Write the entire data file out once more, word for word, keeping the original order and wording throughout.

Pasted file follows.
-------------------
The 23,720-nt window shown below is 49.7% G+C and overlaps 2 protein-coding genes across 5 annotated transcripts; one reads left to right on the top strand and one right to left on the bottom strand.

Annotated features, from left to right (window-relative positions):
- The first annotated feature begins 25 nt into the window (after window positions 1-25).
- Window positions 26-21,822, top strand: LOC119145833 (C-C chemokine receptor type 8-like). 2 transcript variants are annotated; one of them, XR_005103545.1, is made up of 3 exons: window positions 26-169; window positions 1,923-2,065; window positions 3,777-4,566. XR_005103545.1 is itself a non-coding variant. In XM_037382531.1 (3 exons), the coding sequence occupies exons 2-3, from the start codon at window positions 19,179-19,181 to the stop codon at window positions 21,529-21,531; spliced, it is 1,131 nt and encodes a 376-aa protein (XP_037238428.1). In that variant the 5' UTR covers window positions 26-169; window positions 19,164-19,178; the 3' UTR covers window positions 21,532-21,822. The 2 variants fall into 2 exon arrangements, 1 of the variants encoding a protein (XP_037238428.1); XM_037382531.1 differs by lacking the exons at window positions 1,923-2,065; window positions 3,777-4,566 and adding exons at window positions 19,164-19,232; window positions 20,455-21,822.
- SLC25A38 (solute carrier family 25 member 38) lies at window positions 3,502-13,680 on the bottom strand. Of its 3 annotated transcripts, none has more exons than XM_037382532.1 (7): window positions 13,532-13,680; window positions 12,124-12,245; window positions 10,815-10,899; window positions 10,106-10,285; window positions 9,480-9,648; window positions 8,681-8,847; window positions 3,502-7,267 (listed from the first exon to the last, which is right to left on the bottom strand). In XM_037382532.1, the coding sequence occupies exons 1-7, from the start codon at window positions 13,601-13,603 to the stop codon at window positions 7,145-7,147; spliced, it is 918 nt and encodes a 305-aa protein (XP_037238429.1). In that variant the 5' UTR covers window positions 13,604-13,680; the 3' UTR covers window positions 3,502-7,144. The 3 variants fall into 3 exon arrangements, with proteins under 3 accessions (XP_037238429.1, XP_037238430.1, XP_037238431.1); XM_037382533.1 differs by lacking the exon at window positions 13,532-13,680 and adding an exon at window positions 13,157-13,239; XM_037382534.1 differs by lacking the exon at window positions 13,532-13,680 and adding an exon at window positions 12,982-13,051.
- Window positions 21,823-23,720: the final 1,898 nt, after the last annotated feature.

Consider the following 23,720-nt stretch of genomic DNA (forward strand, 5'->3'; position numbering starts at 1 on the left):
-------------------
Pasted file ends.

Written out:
The 23,720-nt window shown below is 49.7% G+C and overlaps 2 protein-coding genes across 5 annotated transcripts; one reads left to right on the top strand and one right to left on the bottom strand.

Annotated features, from left to right (window-relative positions):
- The first annotated feature begins 25 nt into the window (after window positions 1-25).
- Window positions 26-21,822, top strand: LOC119145833 (C-C chemokine receptor type 8-like). 2 transcript variants are annotated; one of them, XR_005103545.1, is made up of 3 exons: window positions 26-169; window positions 1,923-2,065; window positions 3,777-4,566. XR_005103545.1 is itself a non-coding variant. In XM_037382531.1 (3 exons), the coding sequence occupies exons 2-3, from the start codon at window positions 19,179-19,181 to the stop codon at window positions 21,529-21,531; spliced, it is 1,131 nt and encodes a 376-aa protein (XP_037238428.1). In that variant the 5' UTR covers window positions 26-169; window positions 19,164-19,178; the 3' UTR covers window positions 21,532-21,822. The 2 variants fall into 2 exon arrangements, 1 of the variants encoding a protein (XP_037238428.1); XM_037382531.1 differs by lacking the exons at window positions 1,923-2,065; window positions 3,777-4,566 and adding exons at window positions 19,164-19,232; window positions 20,455-21,822.
- SLC25A38 (solute carrier family 25 member 38) lies at window positions 3,502-13,680 on the bottom strand. Of its 3 annotated transcripts, none has more exons than XM_037382532.1 (7): window positions 13,532-13,680; window positions 12,124-12,245; window positions 10,815-10,899; window positions 10,106-10,285; window positions 9,480-9,648; window positions 8,681-8,847; window positions 3,502-7,267 (listed from the first exon to the last, which is right to left on the bottom strand). In XM_037382532.1, the coding sequence occupies exons 1-7, from the start codon at window positions 13,601-13,603 to the stop codon at window positions 7,145-7,147; spliced, it is 918 nt and encodes a 305-aa protein (XP_037238429.1). In that variant the 5' UTR covers window positions 13,604-13,680; the 3' UTR covers window positions 3,502-7,144. The 3 variants fall into 3 exon arrangements, with proteins under 3 accessions (XP_037238429.1, XP_037238430.1, XP_037238431.1); XM_037382533.1 differs by lacking the exon at window positions 13,532-13,680 and adding an exon at window positions 13,157-13,239; XM_037382534.1 differs by lacking the exon at window positions 13,532-13,680 and adding an exon at window positions 12,982-13,051.
- Window positions 21,823-23,720: the final 1,898 nt, after the last annotated feature.

Consider the following 23,720-nt stretch of genomic DNA (forward strand, 5'->3'; position numbering starts at 1 on the left):